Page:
At the recent ForestTECH 2019 series run for New Zealand and Australian foresters, a US company, DroneSeed, outlined their work with forestry companies using swarms of drones for both planting and spraying. Trials with planting have just been completed in New Zealand.
Another company has also been working behind the scenes on a similar concept. Two drone enthusiasts have devised a new invention that allows drones to plant large numbers of seeds in minutes. South African Andries Louw and Australian Andrew Walker built a pneumatic firing module that shoots seeds into soil.
It can spit out two seeds per second at velocities of anywhere between 150 and 300 metres per second. This is faster than the cruising speed of a passenger jet. The module, called it Podder, can attach to the bottom of popular drone models.
Louw and Walker estimate that a team of two, flying 2 drones, can plant up to 40,000 seeds into the ground in a day. In just ten minutes they can plant what the average human can plant. They have built a pneumatic firing module capable of shooting 8,000 seeds into the ground in a day, ten times faster than the average human can plant them.
The first module was built in a garage in Hermanus, but since then Louw, a certified drone pilot, and Walker, a mechanical engineer based in Sydney, have founded a company called AirSeed Technologies, and hope to use their technology to address deforestation.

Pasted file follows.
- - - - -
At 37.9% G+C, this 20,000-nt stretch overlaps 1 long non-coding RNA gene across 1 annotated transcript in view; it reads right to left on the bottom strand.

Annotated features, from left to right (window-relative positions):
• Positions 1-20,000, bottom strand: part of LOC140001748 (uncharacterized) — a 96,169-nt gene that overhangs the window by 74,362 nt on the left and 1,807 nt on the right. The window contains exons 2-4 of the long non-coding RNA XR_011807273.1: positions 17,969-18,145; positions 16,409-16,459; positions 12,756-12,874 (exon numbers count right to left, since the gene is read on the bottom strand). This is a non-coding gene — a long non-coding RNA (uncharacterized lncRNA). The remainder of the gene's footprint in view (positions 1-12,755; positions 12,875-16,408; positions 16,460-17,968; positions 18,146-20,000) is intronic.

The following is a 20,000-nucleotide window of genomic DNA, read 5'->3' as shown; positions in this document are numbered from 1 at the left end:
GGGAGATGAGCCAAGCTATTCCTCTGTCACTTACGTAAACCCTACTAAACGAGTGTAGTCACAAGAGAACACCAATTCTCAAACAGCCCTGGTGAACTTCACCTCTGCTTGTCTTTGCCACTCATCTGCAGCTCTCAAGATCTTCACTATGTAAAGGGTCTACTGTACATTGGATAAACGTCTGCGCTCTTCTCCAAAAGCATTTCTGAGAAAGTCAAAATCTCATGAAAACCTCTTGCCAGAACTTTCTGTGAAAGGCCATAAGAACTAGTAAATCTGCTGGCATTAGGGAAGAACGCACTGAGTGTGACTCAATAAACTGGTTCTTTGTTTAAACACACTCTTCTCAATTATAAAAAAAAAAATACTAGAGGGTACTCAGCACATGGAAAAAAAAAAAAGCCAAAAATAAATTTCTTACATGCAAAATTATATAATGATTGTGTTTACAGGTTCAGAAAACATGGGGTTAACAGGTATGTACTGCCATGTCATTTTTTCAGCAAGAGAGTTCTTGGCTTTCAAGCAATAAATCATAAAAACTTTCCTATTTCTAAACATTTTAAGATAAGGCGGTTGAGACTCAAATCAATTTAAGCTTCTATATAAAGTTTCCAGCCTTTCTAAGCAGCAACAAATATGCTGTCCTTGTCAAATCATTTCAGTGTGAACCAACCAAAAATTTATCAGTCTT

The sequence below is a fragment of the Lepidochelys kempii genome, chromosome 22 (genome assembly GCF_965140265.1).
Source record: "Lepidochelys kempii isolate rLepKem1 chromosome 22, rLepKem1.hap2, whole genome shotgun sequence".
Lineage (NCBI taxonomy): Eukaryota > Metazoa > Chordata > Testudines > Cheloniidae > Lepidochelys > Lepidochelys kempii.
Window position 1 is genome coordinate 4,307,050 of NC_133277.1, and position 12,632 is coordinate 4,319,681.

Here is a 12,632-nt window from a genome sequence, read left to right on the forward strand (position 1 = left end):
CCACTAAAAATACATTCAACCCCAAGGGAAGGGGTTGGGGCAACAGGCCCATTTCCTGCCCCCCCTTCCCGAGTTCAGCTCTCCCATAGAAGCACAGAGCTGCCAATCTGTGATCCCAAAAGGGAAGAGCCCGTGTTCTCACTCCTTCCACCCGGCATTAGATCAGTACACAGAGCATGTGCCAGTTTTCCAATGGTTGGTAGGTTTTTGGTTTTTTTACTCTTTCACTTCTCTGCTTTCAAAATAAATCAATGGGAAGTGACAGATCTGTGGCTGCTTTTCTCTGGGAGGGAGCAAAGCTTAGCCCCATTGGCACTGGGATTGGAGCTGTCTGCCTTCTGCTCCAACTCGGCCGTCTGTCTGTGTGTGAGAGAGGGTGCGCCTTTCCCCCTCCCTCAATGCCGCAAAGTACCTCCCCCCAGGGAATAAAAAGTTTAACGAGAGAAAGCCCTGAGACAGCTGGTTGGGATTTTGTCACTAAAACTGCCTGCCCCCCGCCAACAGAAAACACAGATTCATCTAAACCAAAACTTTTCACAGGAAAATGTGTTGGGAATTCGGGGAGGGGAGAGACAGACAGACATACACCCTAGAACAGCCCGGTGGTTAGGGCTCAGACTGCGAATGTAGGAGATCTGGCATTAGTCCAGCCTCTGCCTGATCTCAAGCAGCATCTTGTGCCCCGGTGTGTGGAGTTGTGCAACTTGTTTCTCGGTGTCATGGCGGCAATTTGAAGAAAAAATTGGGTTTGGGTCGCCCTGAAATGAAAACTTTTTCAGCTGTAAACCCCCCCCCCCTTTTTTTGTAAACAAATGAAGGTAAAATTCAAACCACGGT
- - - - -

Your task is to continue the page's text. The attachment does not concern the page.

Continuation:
It’s not the first-time seed-planting has been done by air, but the success rate of germination is low. Drones have also been used, but Louw says payloads have been limited to 150 seeds per flight due to the weight of the seeds, which also needed to be pre-germinated.
So, AirSeed designed a carbon seed pod made from a soil additive called biochar to make them lighter. This highly compressed charcoal is made from the thermochemical conversion of biomass.
The balls come out looking like black paintball bullets. They’re light, weighing as little as 5 grams, and strong – which also means there can be up to a thousand seeds in a single payload.
By compressing seeds into the biochar, the pods act like a natural fertiliser. The seeds also don’t need to be pre-germinated as the carbon is nutrient-rich and can be infused with land-specific microbes and fungi.
“Without the seeds the entire project would mean nothing…We had to come up with a solution for the payload that was light; that was viscus, in other words smooth; that was durable and would not break on impact; and that protected the seeds from animals.”
A secret to their success is specially designed carbon seed pods – made from a soil additive called biochar, which is highly compressed charcoal made from the thermochemical conversion of biomass.
The seeds don’t need to buried deeper than 2.5 cm into the ground and can be dropped onto the soil. What’s more, every time a pod is planted, they can log its GPS. This allows them to measure the success of every seed they’ve planted.
Source: Business Insider South Africa
Photo: South African Andries Louw (left) and Australian Andrew Walker (right)
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